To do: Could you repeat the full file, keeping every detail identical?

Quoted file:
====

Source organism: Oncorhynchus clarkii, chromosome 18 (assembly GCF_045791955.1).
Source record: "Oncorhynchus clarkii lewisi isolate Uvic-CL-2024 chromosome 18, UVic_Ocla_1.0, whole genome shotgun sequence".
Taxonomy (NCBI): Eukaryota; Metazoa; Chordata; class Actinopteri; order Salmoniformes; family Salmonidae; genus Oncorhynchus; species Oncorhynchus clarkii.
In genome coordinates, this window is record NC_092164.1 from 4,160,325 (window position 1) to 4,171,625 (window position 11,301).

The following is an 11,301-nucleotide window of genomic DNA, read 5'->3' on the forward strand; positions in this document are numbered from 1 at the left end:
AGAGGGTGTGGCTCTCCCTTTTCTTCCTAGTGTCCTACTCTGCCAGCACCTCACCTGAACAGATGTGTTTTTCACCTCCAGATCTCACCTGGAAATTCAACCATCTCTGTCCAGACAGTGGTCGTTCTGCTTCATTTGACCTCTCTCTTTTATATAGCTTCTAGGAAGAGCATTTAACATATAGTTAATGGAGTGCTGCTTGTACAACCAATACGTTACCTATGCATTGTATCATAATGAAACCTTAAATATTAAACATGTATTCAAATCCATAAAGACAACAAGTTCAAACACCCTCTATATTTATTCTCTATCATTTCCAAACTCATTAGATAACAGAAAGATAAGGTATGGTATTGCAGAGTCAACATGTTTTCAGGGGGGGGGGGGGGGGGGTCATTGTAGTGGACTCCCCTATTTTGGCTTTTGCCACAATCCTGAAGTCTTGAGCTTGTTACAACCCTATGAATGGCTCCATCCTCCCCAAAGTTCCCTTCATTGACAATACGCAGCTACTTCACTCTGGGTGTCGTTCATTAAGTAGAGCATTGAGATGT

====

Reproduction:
Source organism: Oncorhynchus clarkii, chromosome 18 (assembly GCF_045791955.1).
Source record: "Oncorhynchus clarkii lewisi isolate Uvic-CL-2024 chromosome 18, UVic_Ocla_1.0, whole genome shotgun sequence".
Taxonomy (NCBI): Eukaryota; Metazoa; Chordata; class Actinopteri; order Salmoniformes; family Salmonidae; genus Oncorhynchus; species Oncorhynchus clarkii.
In genome coordinates, this window is record NC_092164.1 from 4,160,325 (window position 1) to 4,171,625 (window position 11,301).

The following is an 11,301-nucleotide window of genomic DNA, read 5'->3' on the forward strand; positions in this document are numbered from 1 at the left end:
AGAGGGTGTGGCTCTCCCTTTTCTTCCTAGTGTCCTACTCTGCCAGCACCTCACCTGAACAGATGTGTTTTTCACCTCCAGATCTCACCTGGAAATTCAACCATCTCTGTCCAGACAGTGGTCGTTCTGCTTCATTTGACCTCTCTCTTTTATATAGCTTCTAGGAAGAGCATTTAACATATAGTTAATGGAGTGCTGCTTGTACAACCAATACGTTACCTATGCATTGTATCATAATGAAACCTTAAATATTAAACATGTATTCAAATCCATAAAGACAACAAGTTCAAACACCCTCTATATTTATTCTCTATCATTTCCAAACTCATTAGATAACAGAAAGATAAGGTATGGTATTGCAGAGTCAACATGTTTTCAGGGGGGGGGGGGGGGGGGTCATTGTAGTGGACTCCCCTATTTTGGCTTTTGCCACAATCCTGAAGTCTTGAGCTTGTTACAACCCTATGAATGGCTCCATCCTCCCCAAAGTTCCCTTCATTGACAATACGCAGCTACTTCACTCTGGGTGTCGTTCATTAAGTAGAGCATTGAGATGT